Why I love it: First off who doesn't love coffee? It's funny because coffee making is such a weird theme for a game but this game really drips with flavor (pun fully intended). In addition to looking great, it's got some great simple push-your-luck elements and the different variable research abilities also give the game a lot of variety. Also even though there's only one person reading this who cares, it's got a solo mode!
Pros: Great design, fun intuitive mechanics, plays well with any number of players
Cons: Worst name in existence, coffee haters might not like the theme, paper score sheets
Dice Stars: A fun Yahtzee variant from WizKids that you could probably get anyone to play, there's just not a lot to it
Kingsburg: A medium-weight kingdom building game that totally blew me away the first time I played it. Unfortunately, it doesn't hold up as well on repeat plays. I still bought the app and play it on my phone though.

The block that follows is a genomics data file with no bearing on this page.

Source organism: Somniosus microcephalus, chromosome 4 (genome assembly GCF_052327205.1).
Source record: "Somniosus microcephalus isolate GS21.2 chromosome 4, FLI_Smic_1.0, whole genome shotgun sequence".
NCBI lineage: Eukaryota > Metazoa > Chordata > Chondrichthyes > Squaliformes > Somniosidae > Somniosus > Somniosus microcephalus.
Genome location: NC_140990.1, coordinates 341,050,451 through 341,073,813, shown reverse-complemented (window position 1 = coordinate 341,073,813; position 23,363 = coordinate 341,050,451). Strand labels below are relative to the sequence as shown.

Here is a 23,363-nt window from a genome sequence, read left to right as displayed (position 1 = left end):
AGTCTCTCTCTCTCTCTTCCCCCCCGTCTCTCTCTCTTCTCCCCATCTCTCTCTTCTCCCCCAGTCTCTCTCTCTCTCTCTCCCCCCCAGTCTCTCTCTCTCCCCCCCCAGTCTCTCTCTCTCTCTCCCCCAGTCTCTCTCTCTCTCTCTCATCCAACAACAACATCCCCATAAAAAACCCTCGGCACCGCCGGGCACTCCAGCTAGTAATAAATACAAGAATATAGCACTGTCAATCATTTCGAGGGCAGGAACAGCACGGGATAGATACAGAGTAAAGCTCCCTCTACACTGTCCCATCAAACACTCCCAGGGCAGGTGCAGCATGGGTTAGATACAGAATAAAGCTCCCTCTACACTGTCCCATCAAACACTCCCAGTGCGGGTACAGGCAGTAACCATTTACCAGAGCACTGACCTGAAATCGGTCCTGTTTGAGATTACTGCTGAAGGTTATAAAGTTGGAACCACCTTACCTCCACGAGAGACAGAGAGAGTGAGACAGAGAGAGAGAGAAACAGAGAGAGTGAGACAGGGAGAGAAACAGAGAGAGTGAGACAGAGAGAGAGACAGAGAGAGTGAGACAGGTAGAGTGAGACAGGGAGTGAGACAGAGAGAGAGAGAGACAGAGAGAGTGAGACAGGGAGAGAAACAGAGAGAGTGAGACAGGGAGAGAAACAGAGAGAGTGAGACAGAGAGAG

Dragon Dice: Old school game originally from TSR (the company that made Dungeons and Dragons). I feel like this game has faded away due partly to very fiddly rules and partly to a lack of stellar management from the company that currently owns the rights. Still fun though and it does a nice job of giving you the feel of large scale fantasy battles using nothing but dice.
Dice Masters: I know, I know, this is the go to game of half the people here at Gaming with Swag, but I haven't really even played it (I do own a starter set though). It seems fun and I love the theme but since I have so little experience with it, I'm only putting it here to appease my editorial masters. (Consider us appeased)